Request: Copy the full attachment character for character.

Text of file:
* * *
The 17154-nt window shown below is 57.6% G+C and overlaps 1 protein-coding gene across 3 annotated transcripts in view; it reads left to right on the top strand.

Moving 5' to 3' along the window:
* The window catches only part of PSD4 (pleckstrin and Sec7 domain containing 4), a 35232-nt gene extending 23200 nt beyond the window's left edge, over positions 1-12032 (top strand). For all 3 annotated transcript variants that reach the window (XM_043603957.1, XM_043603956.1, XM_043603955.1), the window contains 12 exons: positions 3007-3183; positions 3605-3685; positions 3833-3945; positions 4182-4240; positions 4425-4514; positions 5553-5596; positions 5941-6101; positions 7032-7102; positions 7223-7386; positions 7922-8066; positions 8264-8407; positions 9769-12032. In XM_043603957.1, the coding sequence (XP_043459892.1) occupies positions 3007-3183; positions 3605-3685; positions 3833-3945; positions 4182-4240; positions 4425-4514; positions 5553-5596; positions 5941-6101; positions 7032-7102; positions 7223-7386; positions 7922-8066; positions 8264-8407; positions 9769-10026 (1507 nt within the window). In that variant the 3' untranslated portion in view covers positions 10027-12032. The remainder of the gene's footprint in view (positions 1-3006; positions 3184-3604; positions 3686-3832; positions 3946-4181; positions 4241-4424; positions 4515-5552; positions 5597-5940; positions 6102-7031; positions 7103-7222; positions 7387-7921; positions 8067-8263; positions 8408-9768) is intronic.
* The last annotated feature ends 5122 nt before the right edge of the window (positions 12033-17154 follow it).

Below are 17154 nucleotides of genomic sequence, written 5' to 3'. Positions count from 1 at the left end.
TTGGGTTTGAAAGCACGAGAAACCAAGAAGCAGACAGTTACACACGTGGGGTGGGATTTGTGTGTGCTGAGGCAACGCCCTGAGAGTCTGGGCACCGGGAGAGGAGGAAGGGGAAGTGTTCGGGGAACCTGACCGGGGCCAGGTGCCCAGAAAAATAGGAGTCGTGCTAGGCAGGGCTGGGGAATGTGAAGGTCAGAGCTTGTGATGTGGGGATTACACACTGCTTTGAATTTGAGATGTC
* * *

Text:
The 17154-nt window shown below is 57.6% G+C and overlaps 1 protein-coding gene across 3 annotated transcripts in view; it reads left to right on the top strand.

Moving 5' to 3' along the window:
* The window catches only part of PSD4 (pleckstrin and Sec7 domain containing 4), a 35232-nt gene extending 23200 nt beyond the window's left edge, over positions 1-12032 (top strand). For all 3 annotated transcript variants that reach the window (XM_043603957.1, XM_043603956.1, XM_043603955.1), the window contains 12 exons: positions 3007-3183; positions 3605-3685; positions 3833-3945; positions 4182-4240; positions 4425-4514; positions 5553-5596; positions 5941-6101; positions 7032-7102; positions 7223-7386; positions 7922-8066; positions 8264-8407; positions 9769-12032. In XM_043603957.1, the coding sequence (XP_043459892.1) occupies positions 3007-3183; positions 3605-3685; positions 3833-3945; positions 4182-4240; positions 4425-4514; positions 5553-5596; positions 5941-6101; positions 7032-7102; positions 7223-7386; positions 7922-8066; positions 8264-8407; positions 9769-10026 (1507 nt within the window). In that variant the 3' untranslated portion in view covers positions 10027-12032. The remainder of the gene's footprint in view (positions 1-3006; positions 3184-3604; positions 3686-3832; positions 3946-4181; positions 4241-4424; positions 4515-5552; positions 5597-5940; positions 6102-7031; positions 7103-7222; positions 7387-7921; positions 8067-8263; positions 8408-9768) is intronic.
* The last annotated feature ends 5122 nt before the right edge of the window (positions 12033-17154 follow it).

Below are 17154 nucleotides of genomic sequence, written 5' to 3'. Positions count from 1 at the left end.
TTGGGTTTGAAAGCACGAGAAACCAAGAAGCAGACAGTTACACACGTGGGGTGGGATTTGTGTGTGCTGAGGCAACGCCCTGAGAGTCTGGGCACCGGGAGAGGAGGAAGGGGAAGTGTTCGGGGAACCTGACCGGGGCCAGGTGCCCAGAAAAATAGGAGTCGTGCTAGGCAGGGCTGGGGAATGTGAAGGTCAGAGCTTGTGATGTGGGGATTACACACTGCTTTGAATTTGAGATGTC